Finally, if you choose to have your LLC taxed as a C corporation, you have the most flexibility in terms of choosing your fiscal year. As with other business types, you can choose a fiscal year that’s based on the calendar year or on a fiscal year that ends on a date other than December 31st. If your LLC is taxed as a C corporation, it’s required to use the same fiscal year that it has adopted for tax purposes in all of its tax filings.

IRS Resources for Choosing an LLC’s Fiscal Year

To help ensure you have access to accurate and comprehensive information, the IRS offers several resources designed to guide LLC owners through the process of choosing their fiscal year. Below is a list of IRS resources that can provide further insight and assistance:

Publication 538 (Accounting Periods and Methods): This publication is a comprehensive resource that outlines the basic rules for setting an accounting period and details the procedures to change your accounting period. It’s an essential read for understanding the differences between calendar years and fiscal years and how these choices affect your tax obligations.

Form 1128 (Application To Adopt, Change, or Retain a Tax Year): For LLCs looking to change their accounting period or adopt a fiscal year different from the calendar year, Form 1128 provides the necessary means to request approval from the IRS.

Instructions for Form 1065 (U.S. Return of Partnership Income): Although primarily for partnerships, these instructions include valuable information for multi-member LLCs treated as partnerships by the IRS. It covers topics relevant to fiscal years and tax reporting requirements.

IRS Small Business and Self-Employed Tax Center: This online resource center offers a wealth of information for LLC owners, including guidance on tax obligations, filing requirements, and decisions related to fiscal years.

IRS Interactive Tax Assistant: For personalized guidance, the IRS Interactive Tax Assistant provides answers to tax law questions by taking you through a series of questions and providing you with responses based on your input.

The Tax Calendar for Businesses and Self-Employed: This IRS calendar is an invaluable tool for keeping track of tax filing and payment deadlines, which may vary depending on your LLC’s fiscal year.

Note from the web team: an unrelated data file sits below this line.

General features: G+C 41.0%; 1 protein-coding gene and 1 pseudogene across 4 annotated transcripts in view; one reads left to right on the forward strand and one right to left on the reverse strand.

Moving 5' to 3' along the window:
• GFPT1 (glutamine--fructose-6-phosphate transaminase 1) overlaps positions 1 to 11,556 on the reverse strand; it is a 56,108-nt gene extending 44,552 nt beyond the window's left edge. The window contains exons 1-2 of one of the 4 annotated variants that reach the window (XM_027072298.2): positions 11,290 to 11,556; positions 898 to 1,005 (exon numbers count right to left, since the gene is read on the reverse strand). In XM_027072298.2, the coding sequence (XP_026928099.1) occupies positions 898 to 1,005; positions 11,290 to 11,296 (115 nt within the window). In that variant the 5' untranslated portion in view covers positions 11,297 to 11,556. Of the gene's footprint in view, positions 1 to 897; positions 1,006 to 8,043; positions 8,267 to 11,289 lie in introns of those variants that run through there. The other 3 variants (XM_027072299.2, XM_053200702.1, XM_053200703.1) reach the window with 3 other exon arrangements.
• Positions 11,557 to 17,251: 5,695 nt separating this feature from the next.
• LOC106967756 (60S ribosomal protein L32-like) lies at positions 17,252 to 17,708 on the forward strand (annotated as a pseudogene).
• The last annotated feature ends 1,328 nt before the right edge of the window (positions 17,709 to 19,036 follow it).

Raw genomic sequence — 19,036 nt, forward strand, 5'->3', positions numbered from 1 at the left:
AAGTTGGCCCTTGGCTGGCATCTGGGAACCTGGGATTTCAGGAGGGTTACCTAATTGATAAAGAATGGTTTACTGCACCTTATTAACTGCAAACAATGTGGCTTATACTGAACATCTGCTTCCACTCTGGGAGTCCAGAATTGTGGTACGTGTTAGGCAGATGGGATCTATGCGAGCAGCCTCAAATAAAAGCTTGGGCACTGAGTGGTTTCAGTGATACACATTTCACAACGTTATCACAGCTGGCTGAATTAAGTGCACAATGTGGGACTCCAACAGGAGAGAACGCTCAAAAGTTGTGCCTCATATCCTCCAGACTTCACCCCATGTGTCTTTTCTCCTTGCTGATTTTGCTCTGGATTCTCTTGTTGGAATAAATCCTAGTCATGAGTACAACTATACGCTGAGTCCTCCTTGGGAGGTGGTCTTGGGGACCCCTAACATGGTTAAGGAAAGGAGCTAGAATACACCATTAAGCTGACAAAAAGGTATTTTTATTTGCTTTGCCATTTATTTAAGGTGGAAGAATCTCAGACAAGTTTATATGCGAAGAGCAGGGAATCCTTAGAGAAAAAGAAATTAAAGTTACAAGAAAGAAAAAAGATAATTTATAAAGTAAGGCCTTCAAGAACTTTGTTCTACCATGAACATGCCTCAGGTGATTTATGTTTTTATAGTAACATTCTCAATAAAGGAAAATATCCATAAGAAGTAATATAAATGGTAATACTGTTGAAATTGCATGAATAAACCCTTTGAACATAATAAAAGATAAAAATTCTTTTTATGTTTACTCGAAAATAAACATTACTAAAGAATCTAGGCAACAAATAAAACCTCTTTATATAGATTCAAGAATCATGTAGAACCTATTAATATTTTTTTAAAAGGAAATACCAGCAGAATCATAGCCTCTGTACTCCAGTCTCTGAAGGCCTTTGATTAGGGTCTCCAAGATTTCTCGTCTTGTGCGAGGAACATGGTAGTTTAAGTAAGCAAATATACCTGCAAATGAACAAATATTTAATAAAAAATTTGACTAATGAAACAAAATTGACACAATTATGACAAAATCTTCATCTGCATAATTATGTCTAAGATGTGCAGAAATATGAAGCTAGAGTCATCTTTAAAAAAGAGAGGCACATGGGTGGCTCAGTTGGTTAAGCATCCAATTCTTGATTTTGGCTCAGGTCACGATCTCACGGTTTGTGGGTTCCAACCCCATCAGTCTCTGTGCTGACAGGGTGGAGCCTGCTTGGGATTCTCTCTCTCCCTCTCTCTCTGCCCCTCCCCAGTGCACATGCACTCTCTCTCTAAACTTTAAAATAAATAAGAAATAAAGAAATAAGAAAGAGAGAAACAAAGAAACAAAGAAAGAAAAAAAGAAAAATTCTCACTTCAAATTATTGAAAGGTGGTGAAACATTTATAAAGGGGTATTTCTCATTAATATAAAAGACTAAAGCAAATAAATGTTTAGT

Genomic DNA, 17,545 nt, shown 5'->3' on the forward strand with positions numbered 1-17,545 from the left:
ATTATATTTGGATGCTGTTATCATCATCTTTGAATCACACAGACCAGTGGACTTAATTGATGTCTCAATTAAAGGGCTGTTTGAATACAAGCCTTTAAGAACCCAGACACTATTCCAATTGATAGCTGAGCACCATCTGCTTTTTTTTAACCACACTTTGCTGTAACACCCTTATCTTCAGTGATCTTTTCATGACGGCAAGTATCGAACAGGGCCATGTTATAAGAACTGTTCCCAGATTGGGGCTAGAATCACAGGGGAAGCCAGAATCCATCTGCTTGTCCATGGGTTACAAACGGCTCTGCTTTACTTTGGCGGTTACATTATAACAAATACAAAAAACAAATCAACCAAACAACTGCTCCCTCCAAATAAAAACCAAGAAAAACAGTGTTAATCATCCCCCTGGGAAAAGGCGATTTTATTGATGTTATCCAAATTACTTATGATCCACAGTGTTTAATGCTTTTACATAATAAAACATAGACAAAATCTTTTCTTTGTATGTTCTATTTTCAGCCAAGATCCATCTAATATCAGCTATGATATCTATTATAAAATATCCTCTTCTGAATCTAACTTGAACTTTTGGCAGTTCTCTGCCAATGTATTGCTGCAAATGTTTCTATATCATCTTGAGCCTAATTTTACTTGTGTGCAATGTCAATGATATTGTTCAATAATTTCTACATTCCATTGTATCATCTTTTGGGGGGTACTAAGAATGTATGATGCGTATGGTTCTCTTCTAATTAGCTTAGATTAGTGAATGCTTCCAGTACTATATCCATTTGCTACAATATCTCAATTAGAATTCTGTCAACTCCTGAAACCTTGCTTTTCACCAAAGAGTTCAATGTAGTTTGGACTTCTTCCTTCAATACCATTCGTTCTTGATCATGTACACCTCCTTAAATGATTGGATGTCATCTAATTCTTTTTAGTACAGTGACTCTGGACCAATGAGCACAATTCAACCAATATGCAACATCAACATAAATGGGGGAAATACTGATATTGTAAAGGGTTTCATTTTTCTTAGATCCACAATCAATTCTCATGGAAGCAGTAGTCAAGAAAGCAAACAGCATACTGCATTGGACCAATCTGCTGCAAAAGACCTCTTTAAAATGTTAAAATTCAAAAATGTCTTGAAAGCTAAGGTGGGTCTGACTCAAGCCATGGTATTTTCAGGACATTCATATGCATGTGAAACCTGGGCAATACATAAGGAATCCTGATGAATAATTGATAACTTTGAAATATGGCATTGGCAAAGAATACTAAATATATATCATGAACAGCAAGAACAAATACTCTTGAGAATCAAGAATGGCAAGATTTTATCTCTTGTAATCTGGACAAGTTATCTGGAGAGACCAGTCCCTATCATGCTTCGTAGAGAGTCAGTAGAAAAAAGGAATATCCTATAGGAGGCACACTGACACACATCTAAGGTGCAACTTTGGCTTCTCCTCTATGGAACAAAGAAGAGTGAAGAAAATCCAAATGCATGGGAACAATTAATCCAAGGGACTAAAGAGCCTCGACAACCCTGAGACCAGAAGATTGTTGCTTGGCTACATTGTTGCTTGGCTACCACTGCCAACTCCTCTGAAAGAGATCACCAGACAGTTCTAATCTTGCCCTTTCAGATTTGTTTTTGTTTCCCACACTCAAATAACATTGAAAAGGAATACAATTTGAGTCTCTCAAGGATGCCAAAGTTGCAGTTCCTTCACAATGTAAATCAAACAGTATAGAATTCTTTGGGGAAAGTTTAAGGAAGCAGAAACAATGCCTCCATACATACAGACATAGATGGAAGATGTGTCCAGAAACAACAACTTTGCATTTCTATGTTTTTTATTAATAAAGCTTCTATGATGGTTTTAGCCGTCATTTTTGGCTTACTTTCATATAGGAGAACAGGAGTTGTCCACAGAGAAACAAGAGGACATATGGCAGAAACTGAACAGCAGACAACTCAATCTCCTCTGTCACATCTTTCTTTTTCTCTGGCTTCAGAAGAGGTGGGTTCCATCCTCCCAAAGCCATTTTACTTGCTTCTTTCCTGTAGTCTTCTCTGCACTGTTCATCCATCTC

Utilizing these IRS resources can help demystify the process of choosing your LLC’s fiscal year, ensuring that you make an informed decision that best suits your business needs. However, given the complexity of tax laws and the potential implications of your choice, consulting with a tax professional or accountant is also highly recommended. They can provide tailored advice and help navigate the IRS’s requirements, helping ensure your LLC complies with tax laws while optimizing your fiscal decisions.

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Disclaimer: The content on this page is for information purposes only and does not constitute legal, tax, or accounting advice. If you have specific questions about any of these topics, seek the counsel of a licensed professional.

LLC Fiscal Year FAQs

  • Choosing a fiscal year for your business involves considering several factors, such as your company’s financial cycle, tax implications, and business objectives. It’s important to consult with a tax professional to determine the best fiscal year for your LLC.

  • If you don’t want to go by the calendar tax year, you can choose your own fiscal tax year as long as it meets the IRS requirements. The fiscal tax year must end on the last day of any month except December, and it shouldn’t be longer than 12 months.

  • The fiscal year you choose depends on your business needs and financial cycle. Most businesses use the calendar year, which runs from January 1 to December 31. However, some businesses may benefit from a fiscal year that aligns with their specific industry or seasonality.

  • To change your fiscal year for your LLC, you need to file Form 1128, Application To Adopt, Change, or Retain a Tax Year, with the IRS. You must also provide a valid reason for the change and obtain approval from the IRS.

  • Most small businesses use the calendar year as their fiscal year. However, some businesses may choose a fiscal year that aligns with their industry or seasonality. It’s important to consult with a tax professional to determine the best fiscal year for your LLC.